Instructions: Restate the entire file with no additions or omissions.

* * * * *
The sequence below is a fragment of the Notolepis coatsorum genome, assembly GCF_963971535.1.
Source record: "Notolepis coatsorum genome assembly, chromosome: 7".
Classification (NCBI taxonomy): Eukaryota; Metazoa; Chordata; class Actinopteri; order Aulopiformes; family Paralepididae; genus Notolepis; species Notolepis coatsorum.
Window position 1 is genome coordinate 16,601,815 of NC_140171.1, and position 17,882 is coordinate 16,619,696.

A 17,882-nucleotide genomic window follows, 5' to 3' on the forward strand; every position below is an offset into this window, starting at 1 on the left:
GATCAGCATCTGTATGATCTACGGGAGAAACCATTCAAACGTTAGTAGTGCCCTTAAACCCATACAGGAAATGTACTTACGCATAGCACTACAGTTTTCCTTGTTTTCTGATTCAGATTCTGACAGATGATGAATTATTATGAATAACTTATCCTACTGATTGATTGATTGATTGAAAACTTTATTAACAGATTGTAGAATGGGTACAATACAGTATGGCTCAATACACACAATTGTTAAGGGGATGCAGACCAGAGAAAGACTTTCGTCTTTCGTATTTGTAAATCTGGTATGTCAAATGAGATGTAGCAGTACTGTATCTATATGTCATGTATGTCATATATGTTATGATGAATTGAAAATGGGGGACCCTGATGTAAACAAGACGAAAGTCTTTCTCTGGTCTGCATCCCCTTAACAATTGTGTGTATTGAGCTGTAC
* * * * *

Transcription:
The sequence below is a fragment of the Notolepis coatsorum genome, assembly GCF_963971535.1.
Source record: "Notolepis coatsorum genome assembly, chromosome: 7".
Classification (NCBI taxonomy): Eukaryota; Metazoa; Chordata; class Actinopteri; order Aulopiformes; family Paralepididae; genus Notolepis; species Notolepis coatsorum.
Window position 1 is genome coordinate 16,601,815 of NC_140171.1, and position 17,882 is coordinate 16,619,696.

A 17,882-nucleotide genomic window follows, 5' to 3' on the forward strand; every position below is an offset into this window, starting at 1 on the left:
GATCAGCATCTGTATGATCTACGGGAGAAACCATTCAAACGTTAGTAGTGCCCTTAAACCCATACAGGAAATGTACTTACGCATAGCACTACAGTTTTCCTTGTTTTCTGATTCAGATTCTGACAGATGATGAATTATTATGAATAACTTATCCTACTGATTGATTGATTGATTGAAAACTTTATTAACAGATTGTAGAATGGGTACAATACAGTATGGCTCAATACACACAATTGTTAAGGGGATGCAGACCAGAGAAAGACTTTCGTCTTTCGTATTTGTAAATCTGGTATGTCAAATGAGATGTAGCAGTACTGTATCTATATGTCATGTATGTCATATATGTTATGATGAATTGAAAATGGGGGACCCTGATGTAAACAAGACGAAAGTCTTTCTCTGGTCTGCATCCCCTTAACAATTGTGTGTATTGAGCTGTAC